Nursing graduate, LPGA hopeful returns to frontlines to treat COVID-19 patients

side by side photo of golfer and woman in medical scrubs
Sarah Hoffman, former Laker golfer, returned to Michigan Medicine in Ann Arbor at the peak of Michigan's COVID-19 crisis.
Image Credit: courtesy photo

Sarah Hoffman graduated from Grand Valley with a nursing degree in 2013, and said she chose that field because she wanted to help people. 

In early April, when the number of COVID-19 cases and deaths in Michigan was rising, Hoffman put away her golf clubs in favor of a face mask and other personal protection equipment to — again — help people.

Hoffman has secured a spot on the Symetra Tour, the developmental golf tour of the LPGA. After two near-misses at qualifying school, Hoffman earned a spot on the Symetra Tour last year and played in all 20 events.

After the coronavirus forced Symetra officials to suspend the tour, Hoffman called her former manager at Michigan Medicine in Ann Arbor and asked how she could help. Hoffman worked at the Ann Arbor hospital in the orthopedic trauma unit for two years after graduating, while continuing to play tournaments and practice to earn a spot on the tour.

"All of the unknowns were at first really difficult," Hoffman said. "I am staying with a friend so my parents don't get the virus. Then there are all the health checkpoints we go through before coming to work. Then I get a mask and wear it for 13 hours on a shift."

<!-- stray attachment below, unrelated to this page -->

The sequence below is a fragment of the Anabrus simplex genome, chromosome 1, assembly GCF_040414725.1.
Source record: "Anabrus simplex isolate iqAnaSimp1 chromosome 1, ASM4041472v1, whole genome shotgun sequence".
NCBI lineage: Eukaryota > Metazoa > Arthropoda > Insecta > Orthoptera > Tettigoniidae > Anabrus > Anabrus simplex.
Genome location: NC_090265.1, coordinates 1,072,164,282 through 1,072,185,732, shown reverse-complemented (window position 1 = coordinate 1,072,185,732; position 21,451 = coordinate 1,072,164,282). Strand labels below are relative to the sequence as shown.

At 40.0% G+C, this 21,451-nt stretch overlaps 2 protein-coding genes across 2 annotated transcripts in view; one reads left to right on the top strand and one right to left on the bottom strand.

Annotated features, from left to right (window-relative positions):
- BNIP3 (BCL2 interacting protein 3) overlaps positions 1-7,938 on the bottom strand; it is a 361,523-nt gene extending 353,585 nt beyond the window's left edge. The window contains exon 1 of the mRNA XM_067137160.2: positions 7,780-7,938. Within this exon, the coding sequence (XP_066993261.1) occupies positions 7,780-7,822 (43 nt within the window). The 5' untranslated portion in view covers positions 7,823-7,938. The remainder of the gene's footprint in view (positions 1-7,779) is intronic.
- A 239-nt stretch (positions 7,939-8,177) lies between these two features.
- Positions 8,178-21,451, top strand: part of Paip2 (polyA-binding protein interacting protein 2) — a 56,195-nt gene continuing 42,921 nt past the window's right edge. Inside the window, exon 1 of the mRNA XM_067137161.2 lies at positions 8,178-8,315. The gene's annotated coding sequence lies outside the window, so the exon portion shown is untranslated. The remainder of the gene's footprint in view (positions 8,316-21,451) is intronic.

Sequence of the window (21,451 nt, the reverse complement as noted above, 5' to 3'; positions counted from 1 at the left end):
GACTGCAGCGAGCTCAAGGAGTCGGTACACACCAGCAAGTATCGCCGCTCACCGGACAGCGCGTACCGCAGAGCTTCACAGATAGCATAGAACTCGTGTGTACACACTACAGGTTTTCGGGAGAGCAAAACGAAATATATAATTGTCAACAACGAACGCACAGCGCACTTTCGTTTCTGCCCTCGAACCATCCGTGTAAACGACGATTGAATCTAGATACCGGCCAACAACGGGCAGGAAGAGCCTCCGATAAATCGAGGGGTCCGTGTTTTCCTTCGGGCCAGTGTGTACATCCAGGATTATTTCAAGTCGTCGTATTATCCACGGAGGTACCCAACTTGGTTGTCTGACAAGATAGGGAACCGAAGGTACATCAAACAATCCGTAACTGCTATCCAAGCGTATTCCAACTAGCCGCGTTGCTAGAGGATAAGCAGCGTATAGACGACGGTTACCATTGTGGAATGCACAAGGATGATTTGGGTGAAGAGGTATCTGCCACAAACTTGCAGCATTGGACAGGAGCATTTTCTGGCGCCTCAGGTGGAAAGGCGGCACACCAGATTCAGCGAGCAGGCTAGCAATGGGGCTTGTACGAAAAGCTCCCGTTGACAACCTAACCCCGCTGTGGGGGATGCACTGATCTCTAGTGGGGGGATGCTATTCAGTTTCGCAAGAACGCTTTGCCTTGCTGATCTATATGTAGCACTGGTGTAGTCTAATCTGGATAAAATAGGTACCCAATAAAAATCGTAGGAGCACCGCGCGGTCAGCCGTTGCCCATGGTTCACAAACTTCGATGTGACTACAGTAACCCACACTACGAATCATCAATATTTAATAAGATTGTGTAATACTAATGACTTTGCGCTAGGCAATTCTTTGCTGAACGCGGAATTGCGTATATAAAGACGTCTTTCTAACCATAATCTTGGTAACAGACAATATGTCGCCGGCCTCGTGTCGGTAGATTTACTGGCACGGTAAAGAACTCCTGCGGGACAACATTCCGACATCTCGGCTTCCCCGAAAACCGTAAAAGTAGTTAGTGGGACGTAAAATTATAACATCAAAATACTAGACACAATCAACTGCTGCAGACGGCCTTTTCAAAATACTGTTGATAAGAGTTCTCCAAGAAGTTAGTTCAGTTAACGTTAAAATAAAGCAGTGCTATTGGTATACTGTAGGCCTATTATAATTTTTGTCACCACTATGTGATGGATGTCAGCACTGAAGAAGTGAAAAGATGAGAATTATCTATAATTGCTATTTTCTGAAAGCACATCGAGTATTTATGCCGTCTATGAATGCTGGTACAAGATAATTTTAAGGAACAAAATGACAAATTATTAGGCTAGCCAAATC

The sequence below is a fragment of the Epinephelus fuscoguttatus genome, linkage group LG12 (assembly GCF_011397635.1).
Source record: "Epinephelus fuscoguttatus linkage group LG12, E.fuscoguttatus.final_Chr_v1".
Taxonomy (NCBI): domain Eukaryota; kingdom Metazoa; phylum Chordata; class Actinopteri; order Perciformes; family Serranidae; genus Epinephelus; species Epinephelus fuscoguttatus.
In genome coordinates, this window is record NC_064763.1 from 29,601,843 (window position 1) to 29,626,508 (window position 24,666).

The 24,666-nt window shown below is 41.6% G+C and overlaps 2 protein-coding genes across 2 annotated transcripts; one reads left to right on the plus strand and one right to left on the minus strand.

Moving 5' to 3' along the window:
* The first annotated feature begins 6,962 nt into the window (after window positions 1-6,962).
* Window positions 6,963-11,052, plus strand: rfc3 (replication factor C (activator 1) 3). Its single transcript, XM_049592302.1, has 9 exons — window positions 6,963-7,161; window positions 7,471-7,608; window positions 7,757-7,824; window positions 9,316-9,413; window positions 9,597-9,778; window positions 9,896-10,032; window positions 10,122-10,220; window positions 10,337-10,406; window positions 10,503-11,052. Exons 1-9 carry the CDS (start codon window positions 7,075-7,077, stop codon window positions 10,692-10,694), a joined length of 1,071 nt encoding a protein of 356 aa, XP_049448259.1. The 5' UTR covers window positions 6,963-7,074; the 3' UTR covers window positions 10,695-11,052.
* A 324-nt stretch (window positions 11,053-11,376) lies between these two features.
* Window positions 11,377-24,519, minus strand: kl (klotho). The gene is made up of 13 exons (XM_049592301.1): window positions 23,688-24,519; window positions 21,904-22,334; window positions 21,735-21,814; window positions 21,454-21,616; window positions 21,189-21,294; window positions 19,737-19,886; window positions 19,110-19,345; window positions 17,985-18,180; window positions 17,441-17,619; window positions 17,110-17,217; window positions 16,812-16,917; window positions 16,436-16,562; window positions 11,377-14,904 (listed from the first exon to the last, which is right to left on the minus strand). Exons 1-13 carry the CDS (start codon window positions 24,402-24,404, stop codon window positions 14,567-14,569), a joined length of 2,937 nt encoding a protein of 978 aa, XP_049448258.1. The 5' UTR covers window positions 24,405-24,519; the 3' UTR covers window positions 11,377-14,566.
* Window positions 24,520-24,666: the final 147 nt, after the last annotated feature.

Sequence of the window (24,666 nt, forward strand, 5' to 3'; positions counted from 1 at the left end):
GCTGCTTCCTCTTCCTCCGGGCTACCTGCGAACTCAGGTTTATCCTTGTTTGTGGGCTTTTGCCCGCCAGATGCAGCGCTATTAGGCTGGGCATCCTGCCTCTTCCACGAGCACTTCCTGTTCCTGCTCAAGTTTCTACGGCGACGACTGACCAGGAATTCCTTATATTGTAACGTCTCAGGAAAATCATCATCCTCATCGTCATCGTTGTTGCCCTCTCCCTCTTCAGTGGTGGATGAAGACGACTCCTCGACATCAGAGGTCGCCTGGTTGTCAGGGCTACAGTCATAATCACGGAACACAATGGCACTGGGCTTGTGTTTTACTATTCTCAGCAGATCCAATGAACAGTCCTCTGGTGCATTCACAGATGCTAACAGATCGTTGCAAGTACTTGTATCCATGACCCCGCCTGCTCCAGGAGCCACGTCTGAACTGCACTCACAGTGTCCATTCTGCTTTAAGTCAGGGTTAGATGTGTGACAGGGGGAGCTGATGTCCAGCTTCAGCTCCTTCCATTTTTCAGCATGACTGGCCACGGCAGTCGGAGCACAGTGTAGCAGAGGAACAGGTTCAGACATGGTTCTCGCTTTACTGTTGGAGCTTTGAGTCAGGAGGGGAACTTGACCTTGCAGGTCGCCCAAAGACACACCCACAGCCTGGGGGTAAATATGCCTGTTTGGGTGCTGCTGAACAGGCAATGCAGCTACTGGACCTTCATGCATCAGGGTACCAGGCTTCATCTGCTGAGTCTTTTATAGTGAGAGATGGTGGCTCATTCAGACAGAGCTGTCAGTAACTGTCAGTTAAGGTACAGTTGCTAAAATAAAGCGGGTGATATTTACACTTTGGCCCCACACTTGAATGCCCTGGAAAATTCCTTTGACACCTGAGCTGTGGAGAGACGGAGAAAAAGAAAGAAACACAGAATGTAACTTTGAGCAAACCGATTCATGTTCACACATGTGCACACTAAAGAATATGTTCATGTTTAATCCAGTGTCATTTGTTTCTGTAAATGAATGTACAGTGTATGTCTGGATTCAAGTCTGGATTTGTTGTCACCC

While at Grand Valley, Hoffman was a three-time selection to the Women's Golf Coaches Association NCAA Division II All-American teams. She said there are no longer any COVID-19 patients on her hospital floor. She now treats patients who have undergone emergency surgeries. 

"The patients we see now are high-risk, so this is a different patient population who need a higher level of care," she said.

And a high level of compassion.

"They cannot have any visitors and are going through a hard time. That's the toughest part for me. I have to remind myself this might be my new normal, this is not their normal," Hoffman said. "So I spend extra time with them."

That's how she and other Kirkhof College of Nursing graduates were prepared, Hoffman said.

"KCON prepared me well because we had so many different clinical experiences," Hoffman said. "And nursing is such a team atmosphere, when you don't know the answer to a question, another nurse or someone else on the care team will."

It took Hoffman five and-one-half years to earn a nursing degree. She considered trying to turn pro after her four years of academic eligibility were done.

Laker head women's golf coach Rebecca Mailloux was not surprised Hoffman decided against turning pro early in favor of earning a degree.

"It was challenging being a student athlete and in the nursing program but we made it work," Mailloux said, adding they arranged for Hoffman to practice on her own during her senior year. "I wasn’t worried about her taking a step back because I knew she cared about both her golf game and her nursing career and would find the balance to be successful at both."

The Symetra Tour may resume again in early July with a tournament in Cincinnati. There is a Michigan stop, the FireKeepers Casino Hotel Championship is scheduled in Battle Creek July 24-26.

Hoffman has been profiled in Golfweek and by the Golf Channel, among other outlets.